My first encounter with Ariel Sharon was during my adolescence, thanks to his friendship with my mother, Geula Cohen. But once I entered the public sphere, reality forced us onto opposing sides of the political divide.
As defense minister, Sharon sent Sayeret Shaked to the Sinai community of Yamit to remove my friends and me after we had fastened ourselves to the town's central monument to protest the evacuation. Afterward, I was appointed to manage then-Prime Minister Yitzhak Shamir's office. Sharon fought bitterly against Shamir.
Later still, when Yitzhak Rabin defeated Shamir, I was affixed alongside Benjamin Netanyahu on his journey to return Likud to power. Previously, I had felt the responsibility to clarify to Sharon why I thought it was premature for him to be prime minister, explaining how only Netanyahu could bring Likud back from the hinterlands of the opposition. I knew my words pained him, but he never sought retribution.
In 2001, Sharon was elected by a huge majority to lead the government and, much to my surprise, chose me to serve in the cabinet. That was the first time I worked intimately with Sharon. For nearly the next five years straight, I was chosen to serve in his government. It was during one of the most demanding times in Israeli history -- the Second Intifada had metastasized to its cruelest extent.
As a minister, I gained countless hours of experience with Sharon. Harkening back to his experience fighting Gazan terrorists in the 1970s, launching the Sinai offensives during the 1967 Six-Day War and crossing the Suez Canal in the Yom Kippur War, he oversaw the defense system unobtrusively, coolly, and with uncompromising determination.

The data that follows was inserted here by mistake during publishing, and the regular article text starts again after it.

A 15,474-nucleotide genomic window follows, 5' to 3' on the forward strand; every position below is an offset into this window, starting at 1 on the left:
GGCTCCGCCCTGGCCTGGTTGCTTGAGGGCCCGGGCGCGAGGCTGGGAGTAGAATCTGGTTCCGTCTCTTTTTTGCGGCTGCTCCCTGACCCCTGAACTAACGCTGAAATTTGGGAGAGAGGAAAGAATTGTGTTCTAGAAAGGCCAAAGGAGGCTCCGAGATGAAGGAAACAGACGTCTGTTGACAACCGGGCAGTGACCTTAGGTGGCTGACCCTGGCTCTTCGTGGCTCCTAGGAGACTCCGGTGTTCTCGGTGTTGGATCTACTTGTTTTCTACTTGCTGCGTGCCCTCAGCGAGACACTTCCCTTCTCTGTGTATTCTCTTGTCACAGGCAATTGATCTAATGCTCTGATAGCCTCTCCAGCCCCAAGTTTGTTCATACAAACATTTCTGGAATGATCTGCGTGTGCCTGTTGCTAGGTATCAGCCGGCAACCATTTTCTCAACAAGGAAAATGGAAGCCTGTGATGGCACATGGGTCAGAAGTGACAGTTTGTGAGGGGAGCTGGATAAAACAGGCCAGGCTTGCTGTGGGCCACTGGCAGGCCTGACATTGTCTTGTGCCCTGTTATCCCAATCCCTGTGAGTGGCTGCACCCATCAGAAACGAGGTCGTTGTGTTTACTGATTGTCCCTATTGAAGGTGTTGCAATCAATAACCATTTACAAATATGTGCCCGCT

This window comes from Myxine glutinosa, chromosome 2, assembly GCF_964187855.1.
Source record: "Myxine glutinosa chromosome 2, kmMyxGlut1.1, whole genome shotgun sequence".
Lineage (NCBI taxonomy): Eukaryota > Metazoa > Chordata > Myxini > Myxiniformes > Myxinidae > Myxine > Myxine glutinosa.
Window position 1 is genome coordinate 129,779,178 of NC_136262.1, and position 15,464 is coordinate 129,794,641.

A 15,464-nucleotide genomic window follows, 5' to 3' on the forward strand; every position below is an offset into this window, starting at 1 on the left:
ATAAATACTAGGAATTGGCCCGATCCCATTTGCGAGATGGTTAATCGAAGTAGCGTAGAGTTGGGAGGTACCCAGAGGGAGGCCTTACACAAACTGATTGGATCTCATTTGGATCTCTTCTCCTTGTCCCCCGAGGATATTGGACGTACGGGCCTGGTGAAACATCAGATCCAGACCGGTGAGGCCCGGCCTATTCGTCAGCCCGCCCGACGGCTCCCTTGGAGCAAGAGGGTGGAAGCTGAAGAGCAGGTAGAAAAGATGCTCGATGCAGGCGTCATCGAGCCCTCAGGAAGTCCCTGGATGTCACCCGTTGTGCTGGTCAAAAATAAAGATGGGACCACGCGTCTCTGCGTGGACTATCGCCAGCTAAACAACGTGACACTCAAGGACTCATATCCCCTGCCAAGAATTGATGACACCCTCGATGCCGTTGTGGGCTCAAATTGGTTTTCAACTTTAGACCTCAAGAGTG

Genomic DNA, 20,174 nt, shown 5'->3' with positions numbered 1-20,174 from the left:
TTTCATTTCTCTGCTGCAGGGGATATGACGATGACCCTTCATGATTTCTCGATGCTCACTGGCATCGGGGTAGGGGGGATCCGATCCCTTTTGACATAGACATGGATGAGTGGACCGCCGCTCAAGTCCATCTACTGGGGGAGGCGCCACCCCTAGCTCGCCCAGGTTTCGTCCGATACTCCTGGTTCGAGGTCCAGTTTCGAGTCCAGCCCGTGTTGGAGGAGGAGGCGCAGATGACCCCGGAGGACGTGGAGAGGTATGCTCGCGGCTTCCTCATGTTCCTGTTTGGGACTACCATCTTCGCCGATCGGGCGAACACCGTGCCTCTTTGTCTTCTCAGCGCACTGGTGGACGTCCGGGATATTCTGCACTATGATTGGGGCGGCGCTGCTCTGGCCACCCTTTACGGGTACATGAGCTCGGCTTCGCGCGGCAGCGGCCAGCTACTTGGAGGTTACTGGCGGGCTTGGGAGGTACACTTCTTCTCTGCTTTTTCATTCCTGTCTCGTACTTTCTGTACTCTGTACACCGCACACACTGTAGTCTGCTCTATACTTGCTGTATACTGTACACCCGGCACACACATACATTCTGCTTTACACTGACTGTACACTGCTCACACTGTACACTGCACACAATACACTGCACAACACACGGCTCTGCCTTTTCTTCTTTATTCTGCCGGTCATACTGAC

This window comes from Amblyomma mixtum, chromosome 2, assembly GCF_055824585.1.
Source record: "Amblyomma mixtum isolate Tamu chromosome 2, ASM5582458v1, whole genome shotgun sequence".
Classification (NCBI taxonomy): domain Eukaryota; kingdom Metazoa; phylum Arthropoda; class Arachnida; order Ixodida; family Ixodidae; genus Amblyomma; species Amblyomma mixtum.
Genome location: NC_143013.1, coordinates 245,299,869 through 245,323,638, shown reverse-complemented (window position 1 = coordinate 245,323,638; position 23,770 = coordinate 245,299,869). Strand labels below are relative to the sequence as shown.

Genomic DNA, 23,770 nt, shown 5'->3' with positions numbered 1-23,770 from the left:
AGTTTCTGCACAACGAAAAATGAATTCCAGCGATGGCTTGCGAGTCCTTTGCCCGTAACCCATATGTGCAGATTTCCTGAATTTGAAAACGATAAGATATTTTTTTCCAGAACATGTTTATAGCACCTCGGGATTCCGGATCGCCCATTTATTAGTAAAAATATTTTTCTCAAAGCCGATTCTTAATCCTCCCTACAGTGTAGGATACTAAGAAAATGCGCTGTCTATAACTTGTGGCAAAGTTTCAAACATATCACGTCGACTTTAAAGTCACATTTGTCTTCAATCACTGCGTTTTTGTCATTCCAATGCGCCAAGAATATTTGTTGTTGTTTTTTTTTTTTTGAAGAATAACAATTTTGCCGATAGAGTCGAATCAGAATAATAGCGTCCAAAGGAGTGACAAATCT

The success of Operation Defensive Shield in 2002 brought back the quality of life we had lost, allowing us until this very day to live normal lives and bolstering the chances of a political arrangement with our neighbors.
Ultimately, it was Sharon's initiative to carry out the unilateral disengagement from the Gaza Strip that surprised me. I thought he was wrong, and I told him so, adding that I would never be able to support the position. I voted against the proposal four consecutive times while sitting in the government. Before the final vote, Sharon begged me to abstain, at least. I told him that while I would give up my seat in the government, if he had a I problem with it, I could never justify abstaining from such a critical issue. He rejected my proposal, letting two other minsters go instead.
Despite the serious blunder that was the Gaza disengagement, Sharon's total contribution to Israeli security and its future set the bar very high among other individuals who have devoted their lives to empowering and strengthening our country for the future.